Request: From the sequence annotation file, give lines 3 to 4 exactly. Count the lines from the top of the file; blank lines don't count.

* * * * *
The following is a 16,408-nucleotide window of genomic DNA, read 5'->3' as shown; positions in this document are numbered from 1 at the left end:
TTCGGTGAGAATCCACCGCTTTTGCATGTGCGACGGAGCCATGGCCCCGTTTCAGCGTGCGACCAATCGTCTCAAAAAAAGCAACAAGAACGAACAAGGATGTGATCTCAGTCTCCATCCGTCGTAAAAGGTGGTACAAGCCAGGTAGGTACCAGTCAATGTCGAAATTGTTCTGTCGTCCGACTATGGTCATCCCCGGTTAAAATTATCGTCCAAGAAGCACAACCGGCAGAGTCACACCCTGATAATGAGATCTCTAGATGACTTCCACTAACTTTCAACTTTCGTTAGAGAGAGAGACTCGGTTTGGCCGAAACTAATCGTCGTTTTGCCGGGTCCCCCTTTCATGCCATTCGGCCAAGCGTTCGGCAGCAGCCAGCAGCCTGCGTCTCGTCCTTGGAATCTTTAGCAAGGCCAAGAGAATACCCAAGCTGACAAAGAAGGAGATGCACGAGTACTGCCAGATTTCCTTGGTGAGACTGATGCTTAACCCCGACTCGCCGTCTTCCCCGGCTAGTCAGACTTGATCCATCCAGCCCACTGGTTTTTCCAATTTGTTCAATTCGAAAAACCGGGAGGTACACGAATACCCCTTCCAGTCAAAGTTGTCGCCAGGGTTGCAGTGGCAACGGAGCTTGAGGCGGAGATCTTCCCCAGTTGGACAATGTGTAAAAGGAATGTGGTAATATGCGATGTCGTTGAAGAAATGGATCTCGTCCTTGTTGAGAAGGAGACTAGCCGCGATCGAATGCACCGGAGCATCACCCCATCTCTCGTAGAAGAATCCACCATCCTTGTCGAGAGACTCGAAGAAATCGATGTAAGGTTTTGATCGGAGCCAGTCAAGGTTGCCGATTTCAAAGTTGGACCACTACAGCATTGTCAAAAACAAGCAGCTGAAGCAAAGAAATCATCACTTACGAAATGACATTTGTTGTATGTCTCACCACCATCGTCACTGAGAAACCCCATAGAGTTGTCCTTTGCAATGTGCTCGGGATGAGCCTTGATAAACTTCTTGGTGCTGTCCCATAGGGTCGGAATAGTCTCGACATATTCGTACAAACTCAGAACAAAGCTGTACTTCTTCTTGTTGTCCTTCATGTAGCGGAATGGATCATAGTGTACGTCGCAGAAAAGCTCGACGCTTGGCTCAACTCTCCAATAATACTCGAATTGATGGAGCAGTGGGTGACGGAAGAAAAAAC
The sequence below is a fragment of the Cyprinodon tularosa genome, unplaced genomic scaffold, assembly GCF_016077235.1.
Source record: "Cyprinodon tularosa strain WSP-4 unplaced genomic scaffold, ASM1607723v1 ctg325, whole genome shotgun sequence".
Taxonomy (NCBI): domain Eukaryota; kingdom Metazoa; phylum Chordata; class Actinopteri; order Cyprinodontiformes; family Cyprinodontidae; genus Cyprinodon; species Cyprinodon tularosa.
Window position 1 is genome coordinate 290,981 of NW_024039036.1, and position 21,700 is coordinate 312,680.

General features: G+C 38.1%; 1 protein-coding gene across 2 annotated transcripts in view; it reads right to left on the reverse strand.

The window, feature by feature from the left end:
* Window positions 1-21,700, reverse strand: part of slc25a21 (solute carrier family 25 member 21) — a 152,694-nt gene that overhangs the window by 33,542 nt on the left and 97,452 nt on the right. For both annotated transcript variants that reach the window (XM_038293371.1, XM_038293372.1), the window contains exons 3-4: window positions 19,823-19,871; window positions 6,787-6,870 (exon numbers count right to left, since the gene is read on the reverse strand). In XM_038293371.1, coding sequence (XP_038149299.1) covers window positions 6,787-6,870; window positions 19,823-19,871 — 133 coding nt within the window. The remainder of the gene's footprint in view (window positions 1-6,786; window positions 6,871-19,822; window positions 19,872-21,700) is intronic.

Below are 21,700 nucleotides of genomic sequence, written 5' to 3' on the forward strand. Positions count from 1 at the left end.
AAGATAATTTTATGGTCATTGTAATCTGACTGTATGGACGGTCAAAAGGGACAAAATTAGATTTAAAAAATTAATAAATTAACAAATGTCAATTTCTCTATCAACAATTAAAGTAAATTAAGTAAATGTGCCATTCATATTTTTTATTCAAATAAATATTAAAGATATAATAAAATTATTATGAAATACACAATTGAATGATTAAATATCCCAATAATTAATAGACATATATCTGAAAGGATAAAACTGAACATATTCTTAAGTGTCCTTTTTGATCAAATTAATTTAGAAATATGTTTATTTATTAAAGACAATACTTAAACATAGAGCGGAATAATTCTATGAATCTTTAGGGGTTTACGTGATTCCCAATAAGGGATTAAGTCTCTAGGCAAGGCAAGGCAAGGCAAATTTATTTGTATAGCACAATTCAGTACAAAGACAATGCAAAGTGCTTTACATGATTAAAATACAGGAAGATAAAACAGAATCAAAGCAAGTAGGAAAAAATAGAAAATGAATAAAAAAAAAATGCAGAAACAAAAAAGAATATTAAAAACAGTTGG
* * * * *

The sequence below is a fragment of the Cyprinodon tularosa genome, unplaced genomic scaffold, assembly GCF_016077235.1.
Source record: "Cyprinodon tularosa strain WSP-4 unplaced genomic scaffold, ASM1607723v1 ctg325, whole genome shotgun sequence".